Comparative case studies in Warwick Medical School
David Davies & Leda Mirbahai
Warwick Medical School, Warwick University
David and Leda explained that in the context of the Health and Medical Sciences course at Warwick Medical School, internationalisation has two meanings. The first is the acknowledgement of the international problems in health that arise because of tourism and migration. Diseases that historically were confined to certain parts of the world are now just a plane ticket away, as we saw with the case of the Scottish nurse who contracted Ebola in Sierra Leone and brought it back to Glasgow. The other aspect to internationalisation centres on the curriculum, with the aim of embedding intercultural elements and global cases into the curriculum itself.
Each week on the course, students cover a new case, which has both a local and a global dimension to it. For example, if the issue of ageing societies is being considered, ageing in the UK is compared with the same phenomenon in Japan or the U.S to see how the associated health problems differ. Students are encouraged to question why they differ; how in some cultures, because of often unconsciously held cultural values, the elderly are regarded as valued members of the family, whilst in others, the same are seen as taking resources from healthcare, and not contributing to society. Students are asked to try and see the impact of the different cultural values and connotations on associated issues such as social isolation and mental health and even, taking it further, on economic factors in relation to transport links designed for the elderly.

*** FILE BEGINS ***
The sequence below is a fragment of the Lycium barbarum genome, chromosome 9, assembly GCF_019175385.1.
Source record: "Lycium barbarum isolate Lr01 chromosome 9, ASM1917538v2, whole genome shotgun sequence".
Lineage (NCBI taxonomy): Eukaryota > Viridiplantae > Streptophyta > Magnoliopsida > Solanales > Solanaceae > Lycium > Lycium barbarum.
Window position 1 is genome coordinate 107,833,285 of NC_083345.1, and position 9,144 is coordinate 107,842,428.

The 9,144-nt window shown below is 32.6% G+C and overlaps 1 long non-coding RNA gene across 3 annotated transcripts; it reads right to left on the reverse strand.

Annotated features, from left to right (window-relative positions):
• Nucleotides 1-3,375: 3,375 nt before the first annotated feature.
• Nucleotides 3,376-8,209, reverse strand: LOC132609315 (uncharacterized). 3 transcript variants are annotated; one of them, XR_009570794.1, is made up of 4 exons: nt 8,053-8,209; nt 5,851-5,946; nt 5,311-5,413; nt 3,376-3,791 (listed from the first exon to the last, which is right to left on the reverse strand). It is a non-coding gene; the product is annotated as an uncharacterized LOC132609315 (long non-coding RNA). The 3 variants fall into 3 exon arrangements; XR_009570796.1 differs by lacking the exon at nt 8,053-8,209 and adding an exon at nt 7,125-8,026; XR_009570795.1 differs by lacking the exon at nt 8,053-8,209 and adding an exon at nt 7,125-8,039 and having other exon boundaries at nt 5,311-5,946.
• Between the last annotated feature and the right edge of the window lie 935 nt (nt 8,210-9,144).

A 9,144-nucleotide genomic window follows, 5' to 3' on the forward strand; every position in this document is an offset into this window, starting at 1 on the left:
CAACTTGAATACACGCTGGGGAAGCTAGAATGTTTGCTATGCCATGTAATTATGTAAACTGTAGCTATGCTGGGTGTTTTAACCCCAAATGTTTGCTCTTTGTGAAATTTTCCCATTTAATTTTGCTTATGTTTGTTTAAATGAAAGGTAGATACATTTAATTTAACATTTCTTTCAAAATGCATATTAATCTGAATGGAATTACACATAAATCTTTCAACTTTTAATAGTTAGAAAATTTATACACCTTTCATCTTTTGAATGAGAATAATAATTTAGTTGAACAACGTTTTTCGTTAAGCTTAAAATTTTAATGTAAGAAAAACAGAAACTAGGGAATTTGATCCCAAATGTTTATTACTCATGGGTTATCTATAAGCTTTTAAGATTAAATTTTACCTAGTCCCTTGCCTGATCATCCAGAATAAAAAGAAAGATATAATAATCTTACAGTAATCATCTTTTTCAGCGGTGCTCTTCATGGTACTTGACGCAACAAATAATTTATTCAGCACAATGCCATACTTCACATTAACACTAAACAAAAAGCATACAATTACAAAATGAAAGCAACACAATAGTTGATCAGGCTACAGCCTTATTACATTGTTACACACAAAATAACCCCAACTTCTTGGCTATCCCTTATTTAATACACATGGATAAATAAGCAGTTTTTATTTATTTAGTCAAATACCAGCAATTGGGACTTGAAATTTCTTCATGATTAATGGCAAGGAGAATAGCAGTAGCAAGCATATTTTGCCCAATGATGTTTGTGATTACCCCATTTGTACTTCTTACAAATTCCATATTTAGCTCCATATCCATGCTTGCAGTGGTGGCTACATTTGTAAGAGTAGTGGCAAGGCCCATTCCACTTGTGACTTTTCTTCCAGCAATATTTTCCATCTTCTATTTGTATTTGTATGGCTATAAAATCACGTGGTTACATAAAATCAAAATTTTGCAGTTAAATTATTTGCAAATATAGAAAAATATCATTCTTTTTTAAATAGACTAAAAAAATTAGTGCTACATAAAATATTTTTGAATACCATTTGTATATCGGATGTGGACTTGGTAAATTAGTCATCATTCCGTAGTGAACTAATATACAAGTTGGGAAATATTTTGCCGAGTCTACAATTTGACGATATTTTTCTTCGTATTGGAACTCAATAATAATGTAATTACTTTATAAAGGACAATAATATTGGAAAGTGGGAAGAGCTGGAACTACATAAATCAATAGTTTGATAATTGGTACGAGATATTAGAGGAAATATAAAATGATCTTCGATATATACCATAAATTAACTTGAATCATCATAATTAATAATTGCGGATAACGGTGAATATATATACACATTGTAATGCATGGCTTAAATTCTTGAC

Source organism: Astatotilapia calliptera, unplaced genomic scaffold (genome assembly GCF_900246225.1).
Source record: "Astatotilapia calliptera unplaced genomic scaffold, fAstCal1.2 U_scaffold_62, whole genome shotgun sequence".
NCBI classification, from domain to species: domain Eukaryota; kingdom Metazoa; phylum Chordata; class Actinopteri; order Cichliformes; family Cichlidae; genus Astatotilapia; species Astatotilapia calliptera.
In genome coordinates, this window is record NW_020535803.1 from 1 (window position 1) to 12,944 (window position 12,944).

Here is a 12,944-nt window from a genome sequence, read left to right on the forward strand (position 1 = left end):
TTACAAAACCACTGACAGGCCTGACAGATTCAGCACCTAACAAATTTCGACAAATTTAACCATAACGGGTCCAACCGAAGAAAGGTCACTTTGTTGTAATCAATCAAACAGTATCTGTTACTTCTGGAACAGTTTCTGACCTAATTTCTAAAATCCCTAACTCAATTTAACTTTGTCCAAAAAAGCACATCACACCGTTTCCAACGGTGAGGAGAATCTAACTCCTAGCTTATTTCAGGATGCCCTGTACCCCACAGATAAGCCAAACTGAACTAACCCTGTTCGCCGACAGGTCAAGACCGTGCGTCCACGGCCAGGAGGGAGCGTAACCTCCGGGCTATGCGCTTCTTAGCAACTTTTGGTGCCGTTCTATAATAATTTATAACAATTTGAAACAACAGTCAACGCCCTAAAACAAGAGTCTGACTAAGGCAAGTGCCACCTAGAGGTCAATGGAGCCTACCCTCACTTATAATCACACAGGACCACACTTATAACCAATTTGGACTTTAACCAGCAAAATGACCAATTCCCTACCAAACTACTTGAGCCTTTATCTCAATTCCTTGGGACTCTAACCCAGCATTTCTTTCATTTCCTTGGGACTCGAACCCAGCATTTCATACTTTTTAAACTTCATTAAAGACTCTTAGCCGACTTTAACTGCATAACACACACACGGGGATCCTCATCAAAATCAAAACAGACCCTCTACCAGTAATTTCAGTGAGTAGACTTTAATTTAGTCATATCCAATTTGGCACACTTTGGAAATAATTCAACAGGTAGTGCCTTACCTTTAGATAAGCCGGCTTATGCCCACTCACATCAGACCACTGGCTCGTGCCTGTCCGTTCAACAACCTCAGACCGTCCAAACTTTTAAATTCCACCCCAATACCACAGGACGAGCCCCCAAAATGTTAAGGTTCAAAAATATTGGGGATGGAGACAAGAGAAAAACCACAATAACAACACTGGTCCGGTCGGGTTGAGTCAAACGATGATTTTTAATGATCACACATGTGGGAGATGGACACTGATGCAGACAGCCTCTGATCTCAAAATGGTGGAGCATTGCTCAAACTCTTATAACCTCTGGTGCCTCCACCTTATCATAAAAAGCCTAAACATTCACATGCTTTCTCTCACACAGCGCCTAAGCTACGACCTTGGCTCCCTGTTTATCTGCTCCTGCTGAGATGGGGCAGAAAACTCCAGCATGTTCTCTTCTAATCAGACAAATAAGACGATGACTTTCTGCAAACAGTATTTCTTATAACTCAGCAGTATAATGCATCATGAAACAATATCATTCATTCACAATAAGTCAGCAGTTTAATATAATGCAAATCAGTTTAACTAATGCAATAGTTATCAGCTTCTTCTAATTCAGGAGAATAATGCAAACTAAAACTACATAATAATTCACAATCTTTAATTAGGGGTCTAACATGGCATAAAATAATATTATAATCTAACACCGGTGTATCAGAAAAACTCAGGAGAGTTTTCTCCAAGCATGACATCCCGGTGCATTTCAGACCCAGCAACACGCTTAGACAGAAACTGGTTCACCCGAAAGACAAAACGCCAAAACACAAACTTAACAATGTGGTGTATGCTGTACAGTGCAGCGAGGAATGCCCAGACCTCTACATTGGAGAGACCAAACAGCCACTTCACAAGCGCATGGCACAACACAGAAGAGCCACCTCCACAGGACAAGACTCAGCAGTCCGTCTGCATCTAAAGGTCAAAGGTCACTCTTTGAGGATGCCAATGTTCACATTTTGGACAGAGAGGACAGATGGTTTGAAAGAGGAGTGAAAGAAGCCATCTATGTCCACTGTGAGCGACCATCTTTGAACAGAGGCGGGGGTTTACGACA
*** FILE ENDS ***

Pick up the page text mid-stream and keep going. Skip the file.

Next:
Through using these local/global case studies, the course director’s intention is to be able to teach the students to make links between different cases within a topic or issue in health and use these links to be able solve problems on their own. The learning that is generated from studying the case is further developed through the weekly debate that is held on a related topic, for example, a discussion on the moral tensions behind increased IVF for Indian elderly – students come to the topic not only looking at the molecular or clinical side of it but they are also questioning the social and economic impact, as well as the ethical considerations that need to be factored in, and overall, they’re applying their broader knowledge to real-life scenarios.
David and Lena feel that through this local/global case-based learning, they are also preparing students for work in other national contexts, as well as preparing them to treat international people within the UK’s NHS. Ultimately, they hope that students take everything that they’ve learnt and can become agents for change once they leave the programme.